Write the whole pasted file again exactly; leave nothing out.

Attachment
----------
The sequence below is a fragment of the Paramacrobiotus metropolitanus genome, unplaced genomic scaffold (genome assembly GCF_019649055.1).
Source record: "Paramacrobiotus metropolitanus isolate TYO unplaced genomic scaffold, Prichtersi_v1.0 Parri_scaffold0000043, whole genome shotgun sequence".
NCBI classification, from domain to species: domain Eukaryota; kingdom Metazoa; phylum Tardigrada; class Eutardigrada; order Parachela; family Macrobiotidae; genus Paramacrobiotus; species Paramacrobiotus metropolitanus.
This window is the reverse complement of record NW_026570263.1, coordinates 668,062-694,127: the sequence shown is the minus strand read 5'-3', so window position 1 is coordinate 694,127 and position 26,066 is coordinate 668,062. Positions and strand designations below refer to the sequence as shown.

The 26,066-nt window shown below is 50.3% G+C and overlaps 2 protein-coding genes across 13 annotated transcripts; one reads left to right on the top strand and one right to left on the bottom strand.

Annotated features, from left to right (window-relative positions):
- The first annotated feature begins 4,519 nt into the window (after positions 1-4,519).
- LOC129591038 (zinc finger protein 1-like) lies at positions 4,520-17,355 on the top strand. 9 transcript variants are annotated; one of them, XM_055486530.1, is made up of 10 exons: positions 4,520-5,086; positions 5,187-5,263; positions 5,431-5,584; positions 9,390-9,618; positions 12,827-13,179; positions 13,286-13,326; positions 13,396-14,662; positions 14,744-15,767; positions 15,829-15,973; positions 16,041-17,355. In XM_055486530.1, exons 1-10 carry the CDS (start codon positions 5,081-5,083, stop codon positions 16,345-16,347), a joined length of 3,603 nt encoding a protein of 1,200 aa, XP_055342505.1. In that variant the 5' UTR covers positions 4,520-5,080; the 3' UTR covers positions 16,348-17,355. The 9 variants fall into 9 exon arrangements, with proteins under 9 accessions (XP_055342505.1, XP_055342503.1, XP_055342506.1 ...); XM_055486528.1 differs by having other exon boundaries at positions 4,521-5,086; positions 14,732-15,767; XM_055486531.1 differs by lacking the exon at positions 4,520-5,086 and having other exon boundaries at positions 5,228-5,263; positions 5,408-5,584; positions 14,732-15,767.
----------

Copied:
The sequence below is a fragment of the Paramacrobiotus metropolitanus genome, unplaced genomic scaffold (genome assembly GCF_019649055.1).
Source record: "Paramacrobiotus metropolitanus isolate TYO unplaced genomic scaffold, Prichtersi_v1.0 Parri_scaffold0000043, whole genome shotgun sequence".
NCBI classification, from domain to species: domain Eukaryota; kingdom Metazoa; phylum Tardigrada; class Eutardigrada; order Parachela; family Macrobiotidae; genus Paramacrobiotus; species Paramacrobiotus metropolitanus.
This window is the reverse complement of record NW_026570263.1, coordinates 668,062-694,127: the sequence shown is the minus strand read 5'-3', so window position 1 is coordinate 694,127 and position 26,066 is coordinate 668,062. Positions and strand designations below refer to the sequence as shown.

The 26,066-nt window shown below is 50.3% G+C and overlaps 2 protein-coding genes across 13 annotated transcripts; one reads left to right on the top strand and one right to left on the bottom strand.

Annotated features, from left to right (window-relative positions):
- The first annotated feature begins 4,519 nt into the window (after positions 1-4,519).
- LOC129591038 (zinc finger protein 1-like) lies at positions 4,520-17,355 on the top strand. 9 transcript variants are annotated; one of them, XM_055486530.1, is made up of 10 exons: positions 4,520-5,086; positions 5,187-5,263; positions 5,431-5,584; positions 9,390-9,618; positions 12,827-13,179; positions 13,286-13,326; positions 13,396-14,662; positions 14,744-15,767; positions 15,829-15,973; positions 16,041-17,355. In XM_055486530.1, exons 1-10 carry the CDS (start codon positions 5,081-5,083, stop codon positions 16,345-16,347), a joined length of 3,603 nt encoding a protein of 1,200 aa, XP_055342505.1. In that variant the 5' UTR covers positions 4,520-5,080; the 3' UTR covers positions 16,348-17,355. The 9 variants fall into 9 exon arrangements, with proteins under 9 accessions (XP_055342505.1, XP_055342503.1, XP_055342506.1 ...); XM_055486528.1 differs by having other exon boundaries at positions 4,521-5,086; positions 14,732-15,767; XM_055486531.1 differs by lacking the exon at positions 4,520-5,086 and having other exon boundaries at positions 5,228-5,263; positions 5,408-5,584; positions 14,732-15,767.